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ABSTRACT: Axonal regeneration is one of the greatest challenges in severe injuries of peripheral nerve. To provide the bridge needed for regeneration, biological or synthetic tubular nerve constructs with aligned architecture have been developed. A key point for improving axonal regeneration is assessing the effects of substrate geometry on neuronal behavior. In the present study, we used an extracellular matrix-micropatterned substrate comprising 3 µm wide lines aimed to physically mimic the in vivo longitudinal axonal growth of mice peripheral sensory and motor neurons. Adult sensory neurons or embryonic motoneurons were seeded and processed for morphological and electrical activity analyses after two days in vitro. We show that micropattern-guided sensory neurons grow one or two axons without secondary branching. Motoneurons polarity was kept on micropattern with a long axon and small dendrites. The micro-patterned substrate maintains the growth promoting effects of conditioning injury and demonstrates, for the first time, that neurite initiation and extension could be differentially regulated by conditioning injury among DRG sensory neuron subpopulations. The micro-patterned substrate impacts the excitability of sensory neurons and promotes the apparition of firing action potentials characteristic for a subclass of mechanosensitive neurons. The line pattern is quite relevant for assessing the regenerative and developmental growth of sensory and motoneurons and offers a unique model for the analysis of the impact of geometry on the expression and the activity of mechanosensitive channels in DRG sensory neurons.PLoS ONE 01/2014; 9(10):e110687. · 3.53 Impact Factor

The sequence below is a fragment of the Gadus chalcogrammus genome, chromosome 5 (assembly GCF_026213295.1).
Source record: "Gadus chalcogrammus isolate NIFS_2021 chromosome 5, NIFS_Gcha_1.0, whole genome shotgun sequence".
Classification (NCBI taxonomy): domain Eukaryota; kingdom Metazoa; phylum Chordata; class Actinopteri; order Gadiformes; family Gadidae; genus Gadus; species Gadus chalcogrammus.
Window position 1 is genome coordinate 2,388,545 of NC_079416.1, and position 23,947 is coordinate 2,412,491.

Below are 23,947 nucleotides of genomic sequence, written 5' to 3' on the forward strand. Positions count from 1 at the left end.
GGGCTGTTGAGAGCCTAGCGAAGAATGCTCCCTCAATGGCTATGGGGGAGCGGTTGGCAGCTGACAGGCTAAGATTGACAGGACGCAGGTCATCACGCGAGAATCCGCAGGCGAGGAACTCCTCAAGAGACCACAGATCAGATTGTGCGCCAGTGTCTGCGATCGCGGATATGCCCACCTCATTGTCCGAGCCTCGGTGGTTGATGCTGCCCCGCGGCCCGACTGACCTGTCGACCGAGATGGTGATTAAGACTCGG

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ABSTRACT: Cardiovascular adjustments to exercise are partially mediated by group III/IV (small to medium) muscle afferents comprising the exercise pressor reflex (EPR). However, this reflex can be inappropriately activated in disease states (e.g. peripheral vascular disease) leading to increased risk of myocardial infarction. Here we investigate the voltage-dependent calcium (CaV) channels expressed in small to medium muscle afferent neurons as a first step towards determining their potential role in controlling the EPR. Using specific blockers and 5 mM Ba(2+) as the charge carrier, we found the major calcium channel types to be CaV2.2 (N-type) > CaV2.1 (P/Q-type) > CaV1.2 (L-type). Surprisingly, the CaV2.3 channel (R-type) blocker SNX482 was without effect. However, R-type currents are more prominent when recorded in Ca(2+) (Liang and Elmslie 2001). We reexamined the channel types using 10 mM Ca(2+) as the charge carrier, but results were similar to those in Ba(2+). SNX482 was without effect even though ~27% of the current was blocker-insensitive. Using multiple methods, we demonstrate that CaV2.3 channels are functionally expressed in muscle afferent neurons. Finally, ATP is an important modulator of the EPR and we examined the effect on CaV currents. ATP reduced CaV current primarily via G protein βγ-mediated inhibition of CaV2.2 channels. We conclude that small to medium muscle afferent neurons primarily express CaV2.2 > CaV2.1 ≥ CaV2.3 > CaV1.2 channels. As with chronic pain, CaV2.2 channel blockers may be useful in controlling inappropriate activation of the EPR.Journal of Neurophysiology 07/2013; · 3.30 Impact Factor
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ABSTRACT: Previous studies have shown that 5-HT3-antagonists reduce muscle pain, but there are no studies that have investigated the expression of 5-HT3-receptors in human muscles. Also, tetrodotoxin resistant voltage gated sodium-channels (NaV) are involved in peripheral sensitization and found in trigeminal ganglion neurons innervating the rat masseter muscle. This study aimed to investigate the frequency of nerve fibers that express 5-HT3A-receptors alone and in combination with NaV1.8 sodium-channels in human muscles and to compare it between healthy pain-free men and women, the pain-free masseter and tibialis anterior muscles, and patients with myofascial temporomandibular disorders (TMD) and pain-free controls.The journal of headache and pain. 09/2014; 15(1):63.